Knitting Health: Knitting Helps Mental Health and Wellbeing

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A woman smiling while knitting in bed with a text overlay which says ", Knitting Health: Knitting Helps Mental Health and Wellbeing, This age old hobby gives more that just simple enjoyment" followed by the LKO lettermarkKnitting helps mental health. Is that why we knit? Or is it because we love the finished product we spend hours creating? Or maybe it is the look of gratitude or thanks from our loved ones when we hand them a finished jumper, scarf or beanie?

From numerous studies, scientists discovered that it might be something completely different.

Many researchers believe that the natural dopamine released while knitting is a natural anti-depressant. This leads many to speculate that the natural high people experience while knitting has further implications than simple enjoyment.

They believe a link exists between those who engage in creative activities like knitting and the ability for a person to reduce the cognitive impairment more often associated with ageing.

Maybe this is the reason many tout knitting as a new form of yoga, supporting the notion that knitting helps mental health. The calming effect it has over those who regularly engage in the activity influences mood and mental health more than you might expect.

Why Knitting Helps Mental Health

Like a good book, knitting is one of those activities that helps us escape our daily toils, leaving the world of our realities behind as we engage in a craft hundreds of years old. Many surveys of regular knitters revealed a commonality between them.

While most stated they felt very happy while knitting, there was a lot more to their answers to follow. It may be the reasons why they knitted in the first place that helps them overcome some of the challenges faced by others who didn’t.

Most who pick up knitting needles regularly, reported that they knitted to relax and relieve the stresses from their lives.

Those who knitted more often than others often reported a lot more emotional and mental relief from stress. They stated feeling more confident, less anxious, less sad and a lot happier both during and after knitting.

Some Other Side-Effects

But feeling less stress and being happier is just the start of the positive effects of knitting. While a lot of the mental well-being knitting offers is one side of the coin, the other side is filled with an abundance of extra benefits.

Knitting uses a bunch of skills that all come together to improve the creator in many ways. The brain develops much better hand-eye coordination to those regular knitters, improving problem-solving as well. There’s also better spatial awareness when dabbling with your needles.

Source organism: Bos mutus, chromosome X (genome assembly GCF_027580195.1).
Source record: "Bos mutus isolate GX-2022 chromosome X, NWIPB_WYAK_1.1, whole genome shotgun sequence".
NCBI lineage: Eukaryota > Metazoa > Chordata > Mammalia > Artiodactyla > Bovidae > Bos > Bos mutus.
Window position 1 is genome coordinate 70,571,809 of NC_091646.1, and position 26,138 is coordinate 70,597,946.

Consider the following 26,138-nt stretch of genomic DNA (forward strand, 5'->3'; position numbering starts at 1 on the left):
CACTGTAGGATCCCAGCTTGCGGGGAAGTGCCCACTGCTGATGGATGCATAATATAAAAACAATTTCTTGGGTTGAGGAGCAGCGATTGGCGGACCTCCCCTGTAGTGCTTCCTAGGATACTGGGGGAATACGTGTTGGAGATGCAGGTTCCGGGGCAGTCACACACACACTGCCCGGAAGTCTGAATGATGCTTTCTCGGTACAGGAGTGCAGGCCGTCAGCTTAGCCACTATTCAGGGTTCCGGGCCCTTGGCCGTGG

But my favorite benefits are the ones that make knitting so fun. It provides social and psychological benefits as well, contributing to our overall quality of life. There’s a real sense of achievement and pride, knitting helping you achieve a sense of creativity, patience and above all, perseverance.

Knitting while in a group, also proves to be far more beneficial than those who prefer to knit alone. So, next time you head out and catch up with friends, consider taking along your knitting needles. Who knows? It may just be that extra bit of achievement you’re looking for. It is after all, a hobby suitable for anyone of any age.


  1. I suffered a concussion 3 years ago and have not fully recovered yet. Having been a busy teacher my life changed. Starting knitting, a year ago, has help tremendously giving me a sense of achievement, increasing my concentration span and calming me down. I dont even mind undoing mistakes now whereas when I first started it felt like the end of the world! The pride and joy I get when one of my grandchildren wears something I’ve knitted is fantastic.

    • And it’s much less expensive than doctor bills.
      Oh wait, that might not be true (As I look at the size of my stash) :o)

  2. I am in my seventies & live alone. I have a daughter who lives very near but is very busy with a hectic schedule. I see her maybe twice a month. I was depressed, lonely anxious & bored. One day I remembered that I used to knit & started it again. I am a new person! Can’t wait to start the day! Choosing yarn with all the beautiful colors is also very therapeutic to me. Thank you so much for your article. I am living proof of every word in it.

  3. Something that might be missing from this article is this:
    Many of us participate in charitable knitting because we can wear only so many jumpers and socks, and while we have a limited number of friends and relatives that we can gift to, we simply MUST make something with all this yarn!
    So when we produce and share these beautiful charitable items , we benefit from the soothing Balm of Gilead that comes from helping and showing love to others.

  4. barbara Adrianzen

    I am 83 and I knit for abandoned babies. Although I have a few basic patterns I draw up my own designs – using many colors – which, I write down on paper row by row before I start to knit my project. This certainly gives my brain a good workout and the results are that depression, anxiety and listlessness never knock at my door.

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